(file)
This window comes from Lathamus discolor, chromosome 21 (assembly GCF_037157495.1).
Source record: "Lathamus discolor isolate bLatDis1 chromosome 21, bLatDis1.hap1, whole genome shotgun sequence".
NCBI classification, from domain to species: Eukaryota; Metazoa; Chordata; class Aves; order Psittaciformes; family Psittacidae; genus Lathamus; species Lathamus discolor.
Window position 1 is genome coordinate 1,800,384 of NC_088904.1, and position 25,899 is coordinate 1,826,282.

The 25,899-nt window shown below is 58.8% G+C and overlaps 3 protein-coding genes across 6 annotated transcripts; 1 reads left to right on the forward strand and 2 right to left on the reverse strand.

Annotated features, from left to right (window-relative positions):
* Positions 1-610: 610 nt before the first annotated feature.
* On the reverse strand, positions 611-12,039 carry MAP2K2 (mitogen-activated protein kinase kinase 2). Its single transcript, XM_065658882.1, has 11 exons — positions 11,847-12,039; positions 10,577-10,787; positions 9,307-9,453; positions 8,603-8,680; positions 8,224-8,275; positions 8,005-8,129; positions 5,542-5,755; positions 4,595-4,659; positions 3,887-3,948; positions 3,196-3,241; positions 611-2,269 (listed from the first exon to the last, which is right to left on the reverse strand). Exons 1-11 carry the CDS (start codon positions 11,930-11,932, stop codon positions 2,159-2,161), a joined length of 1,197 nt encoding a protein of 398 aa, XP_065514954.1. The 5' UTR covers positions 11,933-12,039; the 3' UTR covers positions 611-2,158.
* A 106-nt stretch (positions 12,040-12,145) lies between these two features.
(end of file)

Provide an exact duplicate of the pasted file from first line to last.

This window comes from Lathamus discolor, chromosome 21 (assembly GCF_037157495.1).
Source record: "Lathamus discolor isolate bLatDis1 chromosome 21, bLatDis1.hap1, whole genome shotgun sequence".
NCBI classification, from domain to species: Eukaryota; Metazoa; Chordata; class Aves; order Psittaciformes; family Psittacidae; genus Lathamus; species Lathamus discolor.
Window position 1 is genome coordinate 1,800,384 of NC_088904.1, and position 25,899 is coordinate 1,826,282.

The 25,899-nt window shown below is 58.8% G+C and overlaps 3 protein-coding genes across 6 annotated transcripts; 1 reads left to right on the forward strand and 2 right to left on the reverse strand.

Annotated features, from left to right (window-relative positions):
* Positions 1-610: 610 nt before the first annotated feature.
* On the reverse strand, positions 611-12,039 carry MAP2K2 (mitogen-activated protein kinase kinase 2). Its single transcript, XM_065658882.1, has 11 exons — positions 11,847-12,039; positions 10,577-10,787; positions 9,307-9,453; positions 8,603-8,680; positions 8,224-8,275; positions 8,005-8,129; positions 5,542-5,755; positions 4,595-4,659; positions 3,887-3,948; positions 3,196-3,241; positions 611-2,269 (listed from the first exon to the last, which is right to left on the reverse strand). Exons 1-11 carry the CDS (start codon positions 11,930-11,932, stop codon positions 2,159-2,161), a joined length of 1,197 nt encoding a protein of 398 aa, XP_065514954.1. The 5' UTR covers positions 11,933-12,039; the 3' UTR covers positions 611-2,158.
* A 106-nt stretch (positions 12,040-12,145) lies between these two features.